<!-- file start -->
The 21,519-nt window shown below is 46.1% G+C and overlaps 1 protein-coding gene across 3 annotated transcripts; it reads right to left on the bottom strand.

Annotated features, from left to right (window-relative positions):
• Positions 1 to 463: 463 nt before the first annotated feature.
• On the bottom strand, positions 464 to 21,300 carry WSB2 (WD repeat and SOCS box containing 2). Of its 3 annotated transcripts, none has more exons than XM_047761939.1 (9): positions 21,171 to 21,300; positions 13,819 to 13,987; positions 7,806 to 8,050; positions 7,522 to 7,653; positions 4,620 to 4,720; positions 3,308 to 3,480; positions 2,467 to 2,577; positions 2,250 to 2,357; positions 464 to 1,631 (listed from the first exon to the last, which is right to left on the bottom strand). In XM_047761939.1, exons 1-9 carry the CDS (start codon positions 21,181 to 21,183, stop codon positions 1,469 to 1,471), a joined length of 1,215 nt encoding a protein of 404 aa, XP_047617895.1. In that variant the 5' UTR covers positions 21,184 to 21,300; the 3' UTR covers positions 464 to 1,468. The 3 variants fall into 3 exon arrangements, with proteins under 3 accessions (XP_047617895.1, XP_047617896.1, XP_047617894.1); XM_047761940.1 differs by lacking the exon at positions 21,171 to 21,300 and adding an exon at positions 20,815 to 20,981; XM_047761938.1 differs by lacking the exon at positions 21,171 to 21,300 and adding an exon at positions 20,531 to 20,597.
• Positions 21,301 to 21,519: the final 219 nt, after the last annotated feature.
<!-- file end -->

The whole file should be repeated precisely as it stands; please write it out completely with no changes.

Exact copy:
The 21,519-nt window shown below is 46.1% G+C and overlaps 1 protein-coding gene across 3 annotated transcripts; it reads right to left on the bottom strand.

Annotated features, from left to right (window-relative positions):
• Positions 1 to 463: 463 nt before the first annotated feature.
• On the bottom strand, positions 464 to 21,300 carry WSB2 (WD repeat and SOCS box containing 2). Of its 3 annotated transcripts, none has more exons than XM_047761939.1 (9): positions 21,171 to 21,300; positions 13,819 to 13,987; positions 7,806 to 8,050; positions 7,522 to 7,653; positions 4,620 to 4,720; positions 3,308 to 3,480; positions 2,467 to 2,577; positions 2,250 to 2,357; positions 464 to 1,631 (listed from the first exon to the last, which is right to left on the bottom strand). In XM_047761939.1, exons 1-9 carry the CDS (start codon positions 21,181 to 21,183, stop codon positions 1,469 to 1,471), a joined length of 1,215 nt encoding a protein of 404 aa, XP_047617895.1. In that variant the 5' UTR covers positions 21,184 to 21,300; the 3' UTR covers positions 464 to 1,468. The 3 variants fall into 3 exon arrangements, with proteins under 3 accessions (XP_047617895.1, XP_047617896.1, XP_047617894.1); XM_047761940.1 differs by lacking the exon at positions 21,171 to 21,300 and adding an exon at positions 20,815 to 20,981; XM_047761938.1 differs by lacking the exon at positions 21,171 to 21,300 and adding an exon at positions 20,531 to 20,597.
• Positions 21,301 to 21,519: the final 219 nt, after the last annotated feature.